My Kitchen Is Tiananmen Square


"Jon, wake up."

"But it's Saturday…"

"The masseuse is here."

"What masseuse?"

"Your masseuse."

Concerned that I apparently walk crookedly, my mother asked her friend's masseuse to visit our house and fix me.

Still groggy, I stripped to my boxers and plopped face down on a massage table set up in our dining room.

The masseuse concluded that my lower right back muscles were too taut.

He slathered my lower back in a gel. I awaited his magic touch.

Instead, I heard him open a plastic baggie.

"What are you doing?"




Three needles in my lower right back, one in my upper ass.

As I lay pretty much naked in our dining room looking like a giant prepubescent porcupine, the masseuse and my mother sat on either side of me debating whether one of my legs is shorter than the other.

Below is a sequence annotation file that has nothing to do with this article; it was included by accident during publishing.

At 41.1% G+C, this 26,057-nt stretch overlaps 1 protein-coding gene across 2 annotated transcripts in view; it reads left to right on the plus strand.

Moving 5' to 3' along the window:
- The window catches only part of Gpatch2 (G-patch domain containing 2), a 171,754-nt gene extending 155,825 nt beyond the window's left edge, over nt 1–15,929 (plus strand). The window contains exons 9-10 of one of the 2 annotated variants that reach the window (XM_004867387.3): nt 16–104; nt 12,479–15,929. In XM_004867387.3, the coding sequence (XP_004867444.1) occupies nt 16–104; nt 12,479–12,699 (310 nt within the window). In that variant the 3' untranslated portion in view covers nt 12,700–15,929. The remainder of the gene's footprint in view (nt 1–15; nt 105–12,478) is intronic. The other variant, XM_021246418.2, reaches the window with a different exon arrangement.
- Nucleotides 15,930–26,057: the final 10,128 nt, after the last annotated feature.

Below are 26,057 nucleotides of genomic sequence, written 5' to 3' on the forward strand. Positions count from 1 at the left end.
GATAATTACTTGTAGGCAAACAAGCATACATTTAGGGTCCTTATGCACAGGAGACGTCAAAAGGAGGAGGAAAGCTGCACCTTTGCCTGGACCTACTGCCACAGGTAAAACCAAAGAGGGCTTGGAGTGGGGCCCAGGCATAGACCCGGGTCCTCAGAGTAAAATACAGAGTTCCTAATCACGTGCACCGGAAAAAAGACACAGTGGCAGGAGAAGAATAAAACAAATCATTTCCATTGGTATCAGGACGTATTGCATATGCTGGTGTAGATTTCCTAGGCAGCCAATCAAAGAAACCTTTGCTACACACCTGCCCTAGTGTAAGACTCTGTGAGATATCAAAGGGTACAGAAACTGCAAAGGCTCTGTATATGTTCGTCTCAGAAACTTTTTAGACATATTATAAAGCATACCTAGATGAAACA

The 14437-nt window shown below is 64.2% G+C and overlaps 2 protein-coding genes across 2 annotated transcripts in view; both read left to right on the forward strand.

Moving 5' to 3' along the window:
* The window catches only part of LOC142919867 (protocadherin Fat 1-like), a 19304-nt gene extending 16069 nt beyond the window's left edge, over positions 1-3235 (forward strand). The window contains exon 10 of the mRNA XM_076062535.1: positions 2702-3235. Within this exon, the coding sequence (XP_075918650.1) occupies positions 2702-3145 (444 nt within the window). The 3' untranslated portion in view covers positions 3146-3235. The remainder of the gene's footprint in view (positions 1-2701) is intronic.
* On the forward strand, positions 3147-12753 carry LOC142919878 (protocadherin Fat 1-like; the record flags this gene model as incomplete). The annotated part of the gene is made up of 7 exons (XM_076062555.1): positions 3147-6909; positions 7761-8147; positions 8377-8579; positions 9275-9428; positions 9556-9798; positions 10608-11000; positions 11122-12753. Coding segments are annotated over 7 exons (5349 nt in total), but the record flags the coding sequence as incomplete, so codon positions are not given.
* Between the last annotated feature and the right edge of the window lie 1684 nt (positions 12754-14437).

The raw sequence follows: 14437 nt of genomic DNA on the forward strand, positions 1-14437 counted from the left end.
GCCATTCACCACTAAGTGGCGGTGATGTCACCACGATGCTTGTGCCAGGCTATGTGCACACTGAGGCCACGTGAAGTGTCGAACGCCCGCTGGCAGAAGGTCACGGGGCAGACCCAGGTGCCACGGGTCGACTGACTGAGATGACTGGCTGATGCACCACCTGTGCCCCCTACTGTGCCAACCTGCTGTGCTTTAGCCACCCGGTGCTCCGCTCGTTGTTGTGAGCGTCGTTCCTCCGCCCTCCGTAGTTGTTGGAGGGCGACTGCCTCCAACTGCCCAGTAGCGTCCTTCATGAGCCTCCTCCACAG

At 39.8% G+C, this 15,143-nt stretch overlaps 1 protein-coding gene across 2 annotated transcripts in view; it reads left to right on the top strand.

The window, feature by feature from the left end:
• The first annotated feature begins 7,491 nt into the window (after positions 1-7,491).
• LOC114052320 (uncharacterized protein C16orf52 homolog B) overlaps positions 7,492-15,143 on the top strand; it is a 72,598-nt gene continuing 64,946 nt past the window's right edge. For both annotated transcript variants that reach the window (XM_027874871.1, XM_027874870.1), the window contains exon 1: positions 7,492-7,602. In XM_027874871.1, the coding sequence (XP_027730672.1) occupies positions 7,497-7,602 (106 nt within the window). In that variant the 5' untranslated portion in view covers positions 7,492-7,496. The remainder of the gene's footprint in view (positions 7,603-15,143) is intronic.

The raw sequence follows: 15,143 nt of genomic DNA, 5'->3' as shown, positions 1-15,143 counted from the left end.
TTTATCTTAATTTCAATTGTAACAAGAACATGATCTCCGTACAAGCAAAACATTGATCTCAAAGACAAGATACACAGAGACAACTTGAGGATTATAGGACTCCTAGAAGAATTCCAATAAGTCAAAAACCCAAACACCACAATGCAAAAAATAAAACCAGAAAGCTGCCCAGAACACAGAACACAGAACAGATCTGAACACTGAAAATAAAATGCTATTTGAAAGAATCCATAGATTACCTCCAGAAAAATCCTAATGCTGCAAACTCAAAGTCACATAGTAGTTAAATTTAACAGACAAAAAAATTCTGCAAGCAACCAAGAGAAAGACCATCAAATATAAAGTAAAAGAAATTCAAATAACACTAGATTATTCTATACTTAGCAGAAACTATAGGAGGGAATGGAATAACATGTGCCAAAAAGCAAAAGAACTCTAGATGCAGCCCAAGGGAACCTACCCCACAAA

A half-hour later, the actual back massage began.

To say the masseuse applied oil liberally is an understatement. I felt like he was preparing to stick me up someone's ass.

I soon realized how uncomfortable it is to rest your face on a padded toilet seat for an extended period of time.

I'm used to puke-and-runs.


Saturday evening, I had dinner with relatives at Chef Chu's.

On my way to the men's room after locating our table, Larry — Chef Chu's oldest son and the restaurant manager — approached me.

"Jon Yu! I finally get to discuss your infamous blog with you."

"Shit," I thought. "Did I write anything disparaging?"

"I googled 'Chef Chu's' and found your blog."


I feigned mirth and kept walking crookedly toward the restrooms.

I avoided Larry for the rest of the night.